So, in the end, we were able to recalculate the correct scoring for day two, but we did not have the data needed to do the same for day one.

So what did the numbers look like for day two?  Here’s what they were, and what they changed to:

team name

Infinite

SYNdicate

Team Machine

JMP-ESP

Old Tickets

-198,000

-156,350

-63,650

-297,350

New Tickets

-4,250

-14,900

-314,750

-14,000

As can be seen, this is a drastic change.  Again, it is a consequence of the bug counting closed tickets as open when calculating the amount of points to take away each service round.

As a result, here’s what day two looks like after taking these new scores into account:

team name

Infinite

SYNdicate

Team Machine

JMP-ESP

services

20,464

20,648

19,779

20,165

flags

600

15,400

7,600

-3,500

tickets

-198,000

-156,350

-63,650

-297,350

beacons

-13,700

-1,000

-12,200

-27,000

Old Total

-190,636

-121,302

-48,471

-307,685

New Tickets

-4250

-14,900

-314,750

-14,000

New Ticket Total

3114

20,148

-299,571

-24,335

For day one, we did not have the data needed to make that sort of a recalculation.  As a result, our only options were to count the data as is, or discard that part of the score entirely.

We chose to discard the tickets, which seemed the most fair to the teams that had been diligent in closing their tickets.  Here is what day one looks like, with that choice:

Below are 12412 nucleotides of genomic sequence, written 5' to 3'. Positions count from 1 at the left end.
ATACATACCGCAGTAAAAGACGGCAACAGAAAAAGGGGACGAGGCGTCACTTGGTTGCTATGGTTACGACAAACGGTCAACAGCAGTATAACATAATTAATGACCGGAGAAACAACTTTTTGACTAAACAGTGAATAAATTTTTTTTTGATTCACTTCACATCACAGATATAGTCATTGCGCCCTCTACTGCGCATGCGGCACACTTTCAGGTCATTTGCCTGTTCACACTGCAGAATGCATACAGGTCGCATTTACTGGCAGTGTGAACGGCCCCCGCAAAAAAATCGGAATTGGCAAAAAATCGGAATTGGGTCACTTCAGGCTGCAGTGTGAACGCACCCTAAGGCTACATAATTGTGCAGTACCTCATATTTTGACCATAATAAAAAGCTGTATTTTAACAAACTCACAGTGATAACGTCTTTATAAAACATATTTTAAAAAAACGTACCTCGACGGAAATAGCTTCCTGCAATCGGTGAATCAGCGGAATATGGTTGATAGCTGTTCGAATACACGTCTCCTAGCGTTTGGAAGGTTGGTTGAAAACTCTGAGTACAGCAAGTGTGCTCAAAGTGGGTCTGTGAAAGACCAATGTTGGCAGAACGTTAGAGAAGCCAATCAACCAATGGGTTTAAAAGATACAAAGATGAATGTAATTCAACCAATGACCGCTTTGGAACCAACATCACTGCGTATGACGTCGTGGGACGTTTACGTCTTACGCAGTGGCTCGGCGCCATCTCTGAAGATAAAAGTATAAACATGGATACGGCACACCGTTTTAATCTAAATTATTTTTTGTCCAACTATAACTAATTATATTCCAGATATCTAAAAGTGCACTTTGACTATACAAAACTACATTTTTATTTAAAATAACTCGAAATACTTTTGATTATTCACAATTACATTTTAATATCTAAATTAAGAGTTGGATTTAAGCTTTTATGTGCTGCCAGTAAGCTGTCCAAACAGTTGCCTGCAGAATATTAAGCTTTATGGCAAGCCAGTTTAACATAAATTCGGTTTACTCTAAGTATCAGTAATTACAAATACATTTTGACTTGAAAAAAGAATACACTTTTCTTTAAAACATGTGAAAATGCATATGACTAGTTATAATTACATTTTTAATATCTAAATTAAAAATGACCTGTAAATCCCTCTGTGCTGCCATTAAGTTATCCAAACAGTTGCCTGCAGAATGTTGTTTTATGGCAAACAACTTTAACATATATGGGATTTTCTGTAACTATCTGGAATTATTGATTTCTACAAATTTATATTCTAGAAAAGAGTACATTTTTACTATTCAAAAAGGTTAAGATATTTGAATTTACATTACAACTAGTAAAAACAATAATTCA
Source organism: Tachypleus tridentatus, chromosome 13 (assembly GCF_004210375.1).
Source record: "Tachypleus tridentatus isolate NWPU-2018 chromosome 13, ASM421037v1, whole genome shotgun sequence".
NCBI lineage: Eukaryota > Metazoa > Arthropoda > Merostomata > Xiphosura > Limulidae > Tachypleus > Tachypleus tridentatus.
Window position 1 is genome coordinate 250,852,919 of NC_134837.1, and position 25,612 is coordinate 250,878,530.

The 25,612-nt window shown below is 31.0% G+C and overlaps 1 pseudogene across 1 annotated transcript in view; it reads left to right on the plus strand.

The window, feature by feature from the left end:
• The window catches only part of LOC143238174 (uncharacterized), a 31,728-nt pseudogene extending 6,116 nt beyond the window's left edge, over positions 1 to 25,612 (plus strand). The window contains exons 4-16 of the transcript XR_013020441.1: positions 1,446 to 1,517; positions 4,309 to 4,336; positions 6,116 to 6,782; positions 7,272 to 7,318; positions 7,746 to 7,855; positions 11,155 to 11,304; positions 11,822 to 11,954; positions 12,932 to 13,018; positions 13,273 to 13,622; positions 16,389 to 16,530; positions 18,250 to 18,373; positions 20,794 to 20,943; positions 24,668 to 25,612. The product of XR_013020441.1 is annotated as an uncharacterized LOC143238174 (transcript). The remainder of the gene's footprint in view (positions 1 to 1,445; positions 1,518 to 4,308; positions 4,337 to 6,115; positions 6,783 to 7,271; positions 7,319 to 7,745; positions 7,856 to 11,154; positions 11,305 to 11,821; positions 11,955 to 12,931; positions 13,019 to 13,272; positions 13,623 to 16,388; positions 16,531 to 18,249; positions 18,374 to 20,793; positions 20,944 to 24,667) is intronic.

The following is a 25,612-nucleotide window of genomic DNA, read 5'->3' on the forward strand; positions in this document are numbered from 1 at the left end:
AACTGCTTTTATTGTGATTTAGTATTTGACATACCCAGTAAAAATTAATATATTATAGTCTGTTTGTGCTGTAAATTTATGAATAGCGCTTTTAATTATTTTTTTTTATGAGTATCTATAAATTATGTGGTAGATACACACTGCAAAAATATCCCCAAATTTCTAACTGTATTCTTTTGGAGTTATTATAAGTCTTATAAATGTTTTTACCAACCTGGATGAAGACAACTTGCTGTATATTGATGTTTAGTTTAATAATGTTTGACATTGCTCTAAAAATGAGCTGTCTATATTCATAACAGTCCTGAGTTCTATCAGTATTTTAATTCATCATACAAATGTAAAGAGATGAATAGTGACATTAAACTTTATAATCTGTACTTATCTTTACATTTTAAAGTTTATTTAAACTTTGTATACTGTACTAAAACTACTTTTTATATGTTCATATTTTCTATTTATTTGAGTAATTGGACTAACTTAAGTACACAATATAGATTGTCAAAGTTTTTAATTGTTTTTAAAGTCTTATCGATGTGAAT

team name

Infinite

SYNdicate

Team Machine

JMP-ESP

services

21,360

20,588

19,943

20,086

flags

400

1,400

2,100

2,600

tickets

-94,800

-100,950

-64,950

-104,750

beacons

-3,900

-1,200

-1,100

-2,800

total

-76,940

-80,162

-44,007

-84,864

total w/o tickets

17,860

20,788

20,943

19,886

So, adding up the adjusted first and second day scores as described above, we come up with the results that were published on Twitter:

team name

Infinite

SYNdicate

Team Machine

JMP-ESP

Day 1 total

17,860

20,788

20,943

19,886

Day 2 total

3,114

20,148

-299,571

-24,335

Grand Total

20,974

40,936

-278,628

-4,449

I have personally had multiple conversations with various Blue Pros and Blue Joes from multiple teams on this topic.  Thus far, everyone I have explained the circumstances to was understanding about the difficult choices that had to be made.  Indeed, three members from Team Machine, undeniably the group that was most impacted by this issue, have agreed to come on staff in spite of this snafu.